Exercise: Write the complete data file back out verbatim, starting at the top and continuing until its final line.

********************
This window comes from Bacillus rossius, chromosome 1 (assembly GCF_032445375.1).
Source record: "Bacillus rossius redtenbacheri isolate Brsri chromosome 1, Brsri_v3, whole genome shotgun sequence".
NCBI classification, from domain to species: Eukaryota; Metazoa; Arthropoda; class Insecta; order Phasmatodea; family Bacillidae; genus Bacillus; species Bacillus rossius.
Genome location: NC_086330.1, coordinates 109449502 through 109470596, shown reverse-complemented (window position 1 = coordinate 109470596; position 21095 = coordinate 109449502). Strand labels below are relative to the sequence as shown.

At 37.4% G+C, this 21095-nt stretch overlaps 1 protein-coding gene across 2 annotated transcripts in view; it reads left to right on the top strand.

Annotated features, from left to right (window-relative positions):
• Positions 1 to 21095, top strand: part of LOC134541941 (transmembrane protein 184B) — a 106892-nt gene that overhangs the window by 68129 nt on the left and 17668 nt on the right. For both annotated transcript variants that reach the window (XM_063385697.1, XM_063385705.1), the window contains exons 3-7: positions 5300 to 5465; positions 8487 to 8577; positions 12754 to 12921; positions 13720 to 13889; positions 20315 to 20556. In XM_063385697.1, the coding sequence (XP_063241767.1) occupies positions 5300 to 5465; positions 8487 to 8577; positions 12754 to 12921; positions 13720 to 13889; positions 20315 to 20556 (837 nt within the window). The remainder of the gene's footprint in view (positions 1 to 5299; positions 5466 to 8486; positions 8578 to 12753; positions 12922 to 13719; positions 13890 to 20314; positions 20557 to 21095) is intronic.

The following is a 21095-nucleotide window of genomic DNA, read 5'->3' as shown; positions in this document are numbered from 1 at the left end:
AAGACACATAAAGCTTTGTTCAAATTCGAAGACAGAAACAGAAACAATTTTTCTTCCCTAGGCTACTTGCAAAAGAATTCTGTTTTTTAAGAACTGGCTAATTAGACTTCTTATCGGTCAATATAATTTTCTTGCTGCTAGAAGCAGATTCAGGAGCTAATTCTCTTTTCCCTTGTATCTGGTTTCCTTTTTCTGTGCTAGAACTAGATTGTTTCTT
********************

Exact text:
This window comes from Bacillus rossius, chromosome 1 (assembly GCF_032445375.1).
Source record: "Bacillus rossius redtenbacheri isolate Brsri chromosome 1, Brsri_v3, whole genome shotgun sequence".
NCBI classification, from domain to species: Eukaryota; Metazoa; Arthropoda; class Insecta; order Phasmatodea; family Bacillidae; genus Bacillus; species Bacillus rossius.
Genome location: NC_086330.1, coordinates 109449502 through 109470596, shown reverse-complemented (window position 1 = coordinate 109470596; position 21095 = coordinate 109449502). Strand labels below are relative to the sequence as shown.

At 37.4% G+C, this 21095-nt stretch overlaps 1 protein-coding gene across 2 annotated transcripts in view; it reads left to right on the top strand.

Annotated features, from left to right (window-relative positions):
• Positions 1 to 21095, top strand: part of LOC134541941 (transmembrane protein 184B) — a 106892-nt gene that overhangs the window by 68129 nt on the left and 17668 nt on the right. For both annotated transcript variants that reach the window (XM_063385697.1, XM_063385705.1), the window contains exons 3-7: positions 5300 to 5465; positions 8487 to 8577; positions 12754 to 12921; positions 13720 to 13889; positions 20315 to 20556. In XM_063385697.1, the coding sequence (XP_063241767.1) occupies positions 5300 to 5465; positions 8487 to 8577; positions 12754 to 12921; positions 13720 to 13889; positions 20315 to 20556 (837 nt within the window). The remainder of the gene's footprint in view (positions 1 to 5299; positions 5466 to 8486; positions 8578 to 12753; positions 12922 to 13719; positions 13890 to 20314; positions 20557 to 21095) is intronic.

The following is a 21095-nucleotide window of genomic DNA, read 5'->3' as shown; positions in this document are numbered from 1 at the left end:
AAGACACATAAAGCTTTGTTCAAATTCGAAGACAGAAACAGAAACAATTTTTCTTCCCTAGGCTACTTGCAAAAGAATTCTGTTTTTTAAGAACTGGCTAATTAGACTTCTTATCGGTCAATATAATTTTCTTGCTGCTAGAAGCAGATTCAGGAGCTAATTCTCTTTTCCCTTGTATCTGGTTTCCTTTTTCTGTGCTAGAACTAGATTGTTTCTT